No Joke Ting: A Discussion on Mental Health in Jamaica

Every parish and even town back home has its local “mad-man,” usually a destitute man who, for whatever terrible life circumstance, seems to have lived on the street for what seems like a lifetime. We make jokes, with and about him, and somehow always seem to make mention of the Bellevue asylum. But all jokes aside, have we ever wondered what could have been of this so-called “mad-man” if he sought some real medical attention? We are quick to go to the hospital for any “serious” illness, but what makes mental illness not serious? Mental disorders are not necessarily issues that can be prayed away and we would be a better people for addressing how mental health affects our people today.

D.L Samuels

D.L Samuels

Shanice Douglas is the founder of Witted Roots: a Jamaica-based platform for millennial women of colour to address and reflect on issues of self-care, self-awareness and mental health. From her online docu-series to her Roots Reflections Journal, Douglas is helping lead this revolution of Jamaican young adults being critical of the discussion, or lack thereof, of mental health in Jamaica and its diaspora.

Douglas’ passion and drive for self-care stems from the fact that mental health isn’t just about severe illness; it is about how you live your everyday life. Douglas notes that while these misconceptions about mental health are still prevalent amongst our people today, there is a growing group of millennials who are now coming to terms with the importance of one’s daily mental well-being. Older generations often feel like millennials are entitled and, as Shanice notes, “the communication isn’t there [nor is] the willingness to understand” younger points of view. There are external stressors and pressures put on our youth - to help take care of the family, to be beacons of hope when we excel in our classes and go on to attend university - that it is often a lot of bear. Younger generations are starting to become aware of these things and create dialogues and open spaces where it is okay to come to terms with your anxiety, depression, or just overall feelings of being overwhelmed.

Much to the dismay of our parents and grandparents, millennials are exploring our interests and doing so in new and intuitive ways. “We don’t have things figured out because we are still products of [older generations]”, as Douglas points out, “but we are trying to fix it and make people realize that for generations you guys thought you had to work in a bank or in a cubicle…but we are realizing that you can be creative and make an impact.” This confusion is what leads to misunderstandings and even dysfunction in Jamaican households.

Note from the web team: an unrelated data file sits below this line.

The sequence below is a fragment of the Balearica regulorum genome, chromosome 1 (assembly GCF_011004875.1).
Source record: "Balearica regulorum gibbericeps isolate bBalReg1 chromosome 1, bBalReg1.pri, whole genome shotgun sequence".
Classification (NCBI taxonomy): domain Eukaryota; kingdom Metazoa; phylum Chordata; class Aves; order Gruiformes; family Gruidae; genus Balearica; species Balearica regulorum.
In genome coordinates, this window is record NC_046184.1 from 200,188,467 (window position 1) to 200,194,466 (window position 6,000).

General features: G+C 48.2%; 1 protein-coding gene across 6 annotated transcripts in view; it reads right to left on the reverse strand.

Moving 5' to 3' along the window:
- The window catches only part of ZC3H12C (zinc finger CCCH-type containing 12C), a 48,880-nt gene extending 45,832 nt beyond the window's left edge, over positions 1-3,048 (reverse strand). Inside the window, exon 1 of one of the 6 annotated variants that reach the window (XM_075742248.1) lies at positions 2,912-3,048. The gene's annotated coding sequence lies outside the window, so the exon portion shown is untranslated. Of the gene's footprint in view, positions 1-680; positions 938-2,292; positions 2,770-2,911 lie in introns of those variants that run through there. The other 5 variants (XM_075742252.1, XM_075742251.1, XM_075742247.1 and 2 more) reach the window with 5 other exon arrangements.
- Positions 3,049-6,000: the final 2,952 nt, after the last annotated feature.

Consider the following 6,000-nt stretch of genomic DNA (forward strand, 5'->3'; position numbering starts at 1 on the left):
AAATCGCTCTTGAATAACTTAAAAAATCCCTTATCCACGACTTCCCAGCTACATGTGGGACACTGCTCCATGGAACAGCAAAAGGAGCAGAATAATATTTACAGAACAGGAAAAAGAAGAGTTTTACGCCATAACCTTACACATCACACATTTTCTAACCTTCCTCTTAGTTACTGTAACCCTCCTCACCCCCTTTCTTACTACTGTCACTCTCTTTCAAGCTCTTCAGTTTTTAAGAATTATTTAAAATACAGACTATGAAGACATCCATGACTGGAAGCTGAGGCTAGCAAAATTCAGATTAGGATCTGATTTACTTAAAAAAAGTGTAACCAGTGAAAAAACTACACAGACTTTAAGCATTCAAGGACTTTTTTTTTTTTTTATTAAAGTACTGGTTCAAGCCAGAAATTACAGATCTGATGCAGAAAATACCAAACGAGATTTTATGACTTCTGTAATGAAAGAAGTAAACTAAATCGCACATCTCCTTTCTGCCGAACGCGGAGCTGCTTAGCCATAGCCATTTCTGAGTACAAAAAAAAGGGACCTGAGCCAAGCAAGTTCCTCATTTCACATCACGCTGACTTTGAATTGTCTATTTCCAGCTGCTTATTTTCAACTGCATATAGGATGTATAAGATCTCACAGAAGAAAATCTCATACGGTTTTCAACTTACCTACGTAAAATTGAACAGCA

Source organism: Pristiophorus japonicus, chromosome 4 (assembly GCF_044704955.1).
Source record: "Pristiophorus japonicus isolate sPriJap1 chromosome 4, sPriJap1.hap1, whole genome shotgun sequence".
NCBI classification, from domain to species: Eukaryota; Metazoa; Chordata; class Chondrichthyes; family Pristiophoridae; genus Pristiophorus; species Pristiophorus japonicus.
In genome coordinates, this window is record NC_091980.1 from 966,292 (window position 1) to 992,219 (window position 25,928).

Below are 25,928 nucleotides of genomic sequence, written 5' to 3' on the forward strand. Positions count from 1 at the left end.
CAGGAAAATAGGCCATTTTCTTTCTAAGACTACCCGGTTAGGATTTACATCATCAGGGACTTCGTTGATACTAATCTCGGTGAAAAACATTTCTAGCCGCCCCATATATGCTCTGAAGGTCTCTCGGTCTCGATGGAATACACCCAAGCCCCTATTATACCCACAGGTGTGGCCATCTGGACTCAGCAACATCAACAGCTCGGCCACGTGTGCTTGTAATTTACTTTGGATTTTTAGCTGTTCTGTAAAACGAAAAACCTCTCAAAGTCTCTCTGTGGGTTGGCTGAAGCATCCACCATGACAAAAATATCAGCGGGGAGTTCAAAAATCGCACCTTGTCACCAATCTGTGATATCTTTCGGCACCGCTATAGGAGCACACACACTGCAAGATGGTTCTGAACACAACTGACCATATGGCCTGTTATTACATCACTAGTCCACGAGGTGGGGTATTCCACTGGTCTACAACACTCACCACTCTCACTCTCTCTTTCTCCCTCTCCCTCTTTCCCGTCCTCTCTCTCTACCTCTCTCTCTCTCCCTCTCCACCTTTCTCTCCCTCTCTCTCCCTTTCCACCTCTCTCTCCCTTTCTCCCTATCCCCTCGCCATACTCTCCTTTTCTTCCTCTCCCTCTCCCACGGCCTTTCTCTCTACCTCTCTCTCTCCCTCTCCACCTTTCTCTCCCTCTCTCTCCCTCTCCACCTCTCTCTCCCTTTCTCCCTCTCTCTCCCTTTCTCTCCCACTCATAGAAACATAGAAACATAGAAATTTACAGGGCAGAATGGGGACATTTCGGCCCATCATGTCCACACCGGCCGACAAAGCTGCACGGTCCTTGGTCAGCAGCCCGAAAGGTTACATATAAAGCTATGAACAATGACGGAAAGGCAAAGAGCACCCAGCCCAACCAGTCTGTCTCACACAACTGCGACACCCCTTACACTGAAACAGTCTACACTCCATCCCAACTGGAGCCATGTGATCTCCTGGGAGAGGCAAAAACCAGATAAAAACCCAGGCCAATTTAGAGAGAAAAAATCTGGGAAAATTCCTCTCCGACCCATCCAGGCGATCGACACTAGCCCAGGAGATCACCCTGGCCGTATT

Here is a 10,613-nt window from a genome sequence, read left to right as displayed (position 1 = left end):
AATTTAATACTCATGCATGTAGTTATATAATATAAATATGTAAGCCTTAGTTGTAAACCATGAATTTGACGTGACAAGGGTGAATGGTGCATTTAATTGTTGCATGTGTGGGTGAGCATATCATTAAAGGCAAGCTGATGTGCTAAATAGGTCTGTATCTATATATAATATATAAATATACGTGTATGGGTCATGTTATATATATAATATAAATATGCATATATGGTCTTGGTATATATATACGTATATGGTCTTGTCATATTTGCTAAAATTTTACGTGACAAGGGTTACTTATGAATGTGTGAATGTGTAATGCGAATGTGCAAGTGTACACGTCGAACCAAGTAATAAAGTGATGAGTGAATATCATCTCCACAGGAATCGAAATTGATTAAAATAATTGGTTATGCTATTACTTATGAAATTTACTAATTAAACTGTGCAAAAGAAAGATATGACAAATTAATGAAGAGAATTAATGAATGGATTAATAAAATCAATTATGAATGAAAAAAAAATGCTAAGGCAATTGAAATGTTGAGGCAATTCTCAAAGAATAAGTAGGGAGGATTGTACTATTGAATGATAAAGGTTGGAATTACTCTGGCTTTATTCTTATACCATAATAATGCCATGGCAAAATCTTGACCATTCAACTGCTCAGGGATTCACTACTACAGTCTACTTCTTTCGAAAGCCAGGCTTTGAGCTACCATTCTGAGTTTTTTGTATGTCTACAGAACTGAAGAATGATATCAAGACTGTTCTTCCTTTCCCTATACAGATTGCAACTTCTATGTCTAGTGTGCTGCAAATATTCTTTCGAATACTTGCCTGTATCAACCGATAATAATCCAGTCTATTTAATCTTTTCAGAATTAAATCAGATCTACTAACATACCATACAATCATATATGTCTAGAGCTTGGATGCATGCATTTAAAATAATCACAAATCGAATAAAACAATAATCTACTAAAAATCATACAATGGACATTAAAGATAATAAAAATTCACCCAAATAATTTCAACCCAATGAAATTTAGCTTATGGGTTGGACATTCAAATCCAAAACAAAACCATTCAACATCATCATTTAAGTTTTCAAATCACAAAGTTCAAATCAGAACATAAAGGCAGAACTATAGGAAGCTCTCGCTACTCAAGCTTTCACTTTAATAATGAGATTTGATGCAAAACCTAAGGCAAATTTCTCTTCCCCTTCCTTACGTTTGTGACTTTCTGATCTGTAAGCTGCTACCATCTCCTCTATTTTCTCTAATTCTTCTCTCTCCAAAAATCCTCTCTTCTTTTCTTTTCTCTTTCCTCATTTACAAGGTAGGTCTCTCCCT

Douglas also notes the power of language when talking about mental health in Jamaican society. “When you say a word like ‘depression,’ there is a weight to it, but not necessarily the right weight.” Young adults’ understanding of mental health is rising, but it has been slower to trickle down to Jamaica’s more rural areas. In order to help spread the word, Douglas hopes to one day have traveling self-care workshops for young girls in these areas.

The issue of mental health is one that is largely intertwined with Jamaica’s history as a formerly colonized nation. Books like Stacey Patton’s Spare the Kids: Why Whupping Children Won’t Save Black America and other research puts into context a serious concept that Douglas explores in her work: transgenerational trauma. As Black people, we are living today, as Douglas points out, “the products of slaves in this country [Jamaica] and we are also the products of imperialists who pillaged the island and are still feeling it in more ways than one.” Today, that trauma often takes the form of poverty affecting many of Jamaica’s people. We are constantly consumed with hustling, working multiple jobs, and fulfilling economic demand that aspects of our physical and mental health fall by the wayside.

For Douglas, the best way to question these issues is self-reflection. Ask yourself who, what, or why you are feeling the way you do or have the reactions you have. We have to first help ourselves in order to solve these issues and it is best to do it sooner rather than later. There are a growing number of resources available, be it social media discussions, online podcasts, or seeking out professional help. We cannot simply just snap ourselves out of negative mental health and thus, we must reform the way we talk about it to future generations.

To learn more about Witted Roots and Shanice Douglas’s platform, follow her organization on Twitter and Instagram.